The view of clusters of buildings, houses, resorts and hotels all along the slopes of mountains reminded me of Shimla and Ooty. In fact Ooty also has significant tea estates. The Nilgiri trees of Ooty are replaced by pine trees here. But then the Darjeeling train is considered to be much more charming in compared to Nilgiri Train in Ooty. During the initial course of the train it travels right in front of the shops, along the road just like a tram. The slow speed helps you capture every moment as you watch the mountain ranges and thick forests along the slope.

The view from the Batasia loop was quite beautiful. Ghum station maintains its old looks and also has a tiny museum, introducing tourists to the locomotives and carriages it used earlier and some of the beautiful moments captured by artists during those early days. The museum gives quick introduction to how the route was build and the difficulties overcome to complete this modern marvel.

My plan to visit the Zoo and HMI was foiled, as on Thursday both of them are closed. Since I was almost on my way, I decided to explore few other parts of Darjeeling and allow myself to be at leisure, just like a local. The shops of woollen sweater and caps are prominent. The Chole Bhature at Big Bite were lovely and I was ready for my second leg of the exploration.

One of the things I loved about Darjeeling was the school uniforms. The kids looked really polished and attractive in those carefully designed neat uniforms, be it in red or blue. In fact even the DEd students, aspiring to be future teachers looked quite elegant in their Sarees and Coats. Most of the people here carry the Mongolian origin with small eyes and a face going close to Chinese or Japanese decent. Girls generally have straight, long and black hairs and seem to be working hand in hand with guys as I could see a lot many women shop keepers and traffic police.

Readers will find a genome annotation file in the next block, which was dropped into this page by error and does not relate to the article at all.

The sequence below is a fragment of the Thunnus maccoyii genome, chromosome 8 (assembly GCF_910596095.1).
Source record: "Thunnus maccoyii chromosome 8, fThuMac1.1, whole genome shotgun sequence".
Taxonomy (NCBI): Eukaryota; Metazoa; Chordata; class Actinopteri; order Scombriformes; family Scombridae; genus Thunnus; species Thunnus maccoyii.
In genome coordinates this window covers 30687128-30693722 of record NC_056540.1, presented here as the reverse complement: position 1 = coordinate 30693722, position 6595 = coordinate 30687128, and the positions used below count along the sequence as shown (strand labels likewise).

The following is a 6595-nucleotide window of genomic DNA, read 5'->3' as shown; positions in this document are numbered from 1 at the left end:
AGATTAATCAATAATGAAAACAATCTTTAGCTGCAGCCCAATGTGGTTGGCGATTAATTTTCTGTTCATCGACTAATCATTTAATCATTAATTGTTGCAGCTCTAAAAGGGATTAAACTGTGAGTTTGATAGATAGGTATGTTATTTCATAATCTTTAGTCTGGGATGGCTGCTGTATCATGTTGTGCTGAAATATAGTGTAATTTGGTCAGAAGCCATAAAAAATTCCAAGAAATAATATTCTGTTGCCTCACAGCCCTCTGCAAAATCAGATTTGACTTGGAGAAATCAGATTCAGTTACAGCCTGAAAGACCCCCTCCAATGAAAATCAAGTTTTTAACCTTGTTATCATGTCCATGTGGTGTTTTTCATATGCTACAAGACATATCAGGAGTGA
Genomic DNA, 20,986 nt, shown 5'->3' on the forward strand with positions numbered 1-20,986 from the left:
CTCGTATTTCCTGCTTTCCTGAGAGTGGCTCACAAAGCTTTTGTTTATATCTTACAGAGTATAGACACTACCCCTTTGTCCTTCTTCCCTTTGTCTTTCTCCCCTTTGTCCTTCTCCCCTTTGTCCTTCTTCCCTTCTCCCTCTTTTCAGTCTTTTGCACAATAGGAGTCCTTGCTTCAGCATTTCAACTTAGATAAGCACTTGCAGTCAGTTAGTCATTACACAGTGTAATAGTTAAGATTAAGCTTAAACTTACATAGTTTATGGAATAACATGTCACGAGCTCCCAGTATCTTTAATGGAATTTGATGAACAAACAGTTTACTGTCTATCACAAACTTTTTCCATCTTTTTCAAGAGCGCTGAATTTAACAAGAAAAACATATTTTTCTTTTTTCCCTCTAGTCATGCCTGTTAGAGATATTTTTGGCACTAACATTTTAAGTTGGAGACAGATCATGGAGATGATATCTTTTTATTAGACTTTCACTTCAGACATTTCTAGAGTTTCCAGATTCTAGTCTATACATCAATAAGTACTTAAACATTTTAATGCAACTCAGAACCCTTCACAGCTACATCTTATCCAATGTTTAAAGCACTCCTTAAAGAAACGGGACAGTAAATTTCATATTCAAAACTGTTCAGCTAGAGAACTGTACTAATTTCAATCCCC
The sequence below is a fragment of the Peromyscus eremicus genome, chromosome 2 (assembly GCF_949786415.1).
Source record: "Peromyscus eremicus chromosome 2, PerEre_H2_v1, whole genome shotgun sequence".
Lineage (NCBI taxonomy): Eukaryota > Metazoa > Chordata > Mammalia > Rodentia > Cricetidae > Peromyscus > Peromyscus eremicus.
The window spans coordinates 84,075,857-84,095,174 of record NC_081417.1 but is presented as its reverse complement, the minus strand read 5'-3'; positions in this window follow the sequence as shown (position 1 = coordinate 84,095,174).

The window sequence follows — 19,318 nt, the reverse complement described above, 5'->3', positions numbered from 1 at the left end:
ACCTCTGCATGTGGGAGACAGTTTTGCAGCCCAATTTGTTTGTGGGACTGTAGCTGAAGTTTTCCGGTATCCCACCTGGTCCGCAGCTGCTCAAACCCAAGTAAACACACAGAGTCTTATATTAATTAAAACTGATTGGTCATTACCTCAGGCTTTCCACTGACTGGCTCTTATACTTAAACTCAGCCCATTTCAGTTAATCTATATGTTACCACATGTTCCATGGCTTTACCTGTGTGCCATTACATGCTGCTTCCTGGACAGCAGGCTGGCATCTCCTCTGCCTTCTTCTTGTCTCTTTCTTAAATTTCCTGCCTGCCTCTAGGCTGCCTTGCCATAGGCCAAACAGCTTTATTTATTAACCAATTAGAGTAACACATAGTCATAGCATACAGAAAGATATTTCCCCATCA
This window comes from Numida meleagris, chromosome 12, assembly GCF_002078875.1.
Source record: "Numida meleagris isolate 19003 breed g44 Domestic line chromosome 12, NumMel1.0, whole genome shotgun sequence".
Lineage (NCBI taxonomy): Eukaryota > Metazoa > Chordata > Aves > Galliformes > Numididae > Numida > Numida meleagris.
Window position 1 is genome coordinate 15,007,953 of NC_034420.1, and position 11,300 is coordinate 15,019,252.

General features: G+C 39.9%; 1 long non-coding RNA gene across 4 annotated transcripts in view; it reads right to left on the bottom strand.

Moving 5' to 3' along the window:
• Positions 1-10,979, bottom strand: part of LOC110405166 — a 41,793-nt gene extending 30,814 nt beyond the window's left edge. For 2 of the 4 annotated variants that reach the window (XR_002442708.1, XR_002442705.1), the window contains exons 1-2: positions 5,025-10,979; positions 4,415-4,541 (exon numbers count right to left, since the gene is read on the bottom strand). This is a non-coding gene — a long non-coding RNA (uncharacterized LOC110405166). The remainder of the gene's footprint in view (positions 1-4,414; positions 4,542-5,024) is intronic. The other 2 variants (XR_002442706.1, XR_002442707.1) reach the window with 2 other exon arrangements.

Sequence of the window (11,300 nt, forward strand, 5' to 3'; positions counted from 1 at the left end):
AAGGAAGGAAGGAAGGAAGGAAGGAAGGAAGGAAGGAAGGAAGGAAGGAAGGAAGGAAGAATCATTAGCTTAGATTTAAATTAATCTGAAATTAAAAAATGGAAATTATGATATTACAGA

The kids look really lovely with fair complexion and rosy cheeks. The schools here have their heritage in the British rule and they form an important part of the Darjeeling culture. Although people are not very rich, I did not see any beggars and people seem to have enough resources of work to make a decent living. The roads here, is a complicated maze of alleys, motor-able roads, footpaths meeting each other at few junctures.

I spent some good amount of time at shrubbery garden which gave stunning views of the mountains. Although this is a good spot for Kanchanganga mountain range views, I was not that lucky and due to foggy weather the view was quite obscure. The spot also seems to be a good hideaway for couples and lovers to spend some private time in the midst of nature overlooking mountains. The garden makes the atmosphere more romantic by playing melodious songs. They seem to conduct few cultural programs as well in the evening.

On the way back I did some shopping at the market picking few woollen items for the kids. Few of the caps accessories looked quite cute. The cold seemed to be part of their culture and they had sweaters, caps, mufflers, scarf’s and all kinds of winter wear for babies. A purple-white sweater seemed quite attractive. I would, anyway would have needed it during trek and it made sense to buy it.

Although the youth hostels Broadway rooms are made out of wood at night generally it’s freezing cold and I kept thinking why don’t they have heaters over here. I liked the Dal Tadka and Egg masala, which I had at night, but the breakfast was generally very dry with very little butter or jam on your toasts.